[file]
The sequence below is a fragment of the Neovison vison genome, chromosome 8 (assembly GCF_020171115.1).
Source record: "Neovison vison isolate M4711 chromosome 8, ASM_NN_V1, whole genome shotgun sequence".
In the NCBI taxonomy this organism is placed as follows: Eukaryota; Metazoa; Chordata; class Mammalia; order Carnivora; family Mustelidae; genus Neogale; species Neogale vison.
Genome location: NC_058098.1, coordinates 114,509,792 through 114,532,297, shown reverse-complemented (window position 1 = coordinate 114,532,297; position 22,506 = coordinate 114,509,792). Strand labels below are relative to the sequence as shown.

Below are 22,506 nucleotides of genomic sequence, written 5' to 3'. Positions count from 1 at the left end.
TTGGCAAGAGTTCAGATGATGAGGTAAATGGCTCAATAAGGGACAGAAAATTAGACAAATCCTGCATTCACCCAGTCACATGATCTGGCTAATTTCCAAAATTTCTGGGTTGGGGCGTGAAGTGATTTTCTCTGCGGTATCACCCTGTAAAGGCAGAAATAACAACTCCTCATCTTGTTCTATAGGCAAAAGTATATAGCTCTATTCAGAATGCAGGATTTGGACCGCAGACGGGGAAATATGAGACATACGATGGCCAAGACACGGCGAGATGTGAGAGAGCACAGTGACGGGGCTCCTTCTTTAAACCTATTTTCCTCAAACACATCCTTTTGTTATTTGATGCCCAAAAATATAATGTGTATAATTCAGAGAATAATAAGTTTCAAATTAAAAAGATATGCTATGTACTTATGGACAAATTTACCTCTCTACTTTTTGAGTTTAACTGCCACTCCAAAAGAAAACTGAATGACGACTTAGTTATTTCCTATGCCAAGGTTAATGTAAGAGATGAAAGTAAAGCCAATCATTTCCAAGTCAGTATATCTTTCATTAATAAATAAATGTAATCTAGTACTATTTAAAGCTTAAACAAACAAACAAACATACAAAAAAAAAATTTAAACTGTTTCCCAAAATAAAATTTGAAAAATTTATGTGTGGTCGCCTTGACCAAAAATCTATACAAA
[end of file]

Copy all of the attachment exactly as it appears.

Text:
The sequence below is a fragment of the Neovison vison genome, chromosome 8 (assembly GCF_020171115.1).
Source record: "Neovison vison isolate M4711 chromosome 8, ASM_NN_V1, whole genome shotgun sequence".
In the NCBI taxonomy this organism is placed as follows: Eukaryota; Metazoa; Chordata; class Mammalia; order Carnivora; family Mustelidae; genus Neogale; species Neogale vison.
Genome location: NC_058098.1, coordinates 114,509,792 through 114,532,297, shown reverse-complemented (window position 1 = coordinate 114,532,297; position 22,506 = coordinate 114,509,792). Strand labels below are relative to the sequence as shown.

Below are 22,506 nucleotides of genomic sequence, written 5' to 3'. Positions count from 1 at the left end.
TTGGCAAGAGTTCAGATGATGAGGTAAATGGCTCAATAAGGGACAGAAAATTAGACAAATCCTGCATTCACCCAGTCACATGATCTGGCTAATTTCCAAAATTTCTGGGTTGGGGCGTGAAGTGATTTTCTCTGCGGTATCACCCTGTAAAGGCAGAAATAACAACTCCTCATCTTGTTCTATAGGCAAAAGTATATAGCTCTATTCAGAATGCAGGATTTGGACCGCAGACGGGGAAATATGAGACATACGATGGCCAAGACACGGCGAGATGTGAGAGAGCACAGTGACGGGGCTCCTTCTTTAAACCTATTTTCCTCAAACACATCCTTTTGTTATTTGATGCCCAAAAATATAATGTGTATAATTCAGAGAATAATAAGTTTCAAATTAAAAAGATATGCTATGTACTTATGGACAAATTTACCTCTCTACTTTTTGAGTTTAACTGCCACTCCAAAAGAAAACTGAATGACGACTTAGTTATTTCCTATGCCAAGGTTAATGTAAGAGATGAAAGTAAAGCCAATCATTTCCAAGTCAGTATATCTTTCATTAATAAATAAATGTAATCTAGTACTATTTAAAGCTTAAACAAACAAACAAACATACAAAAAAAAAATTTAAACTGTTTCCCAAAATAAAATTTGAAAAATTTATGTGTGGTCGCCTTGACCAAAAATCTATACAAA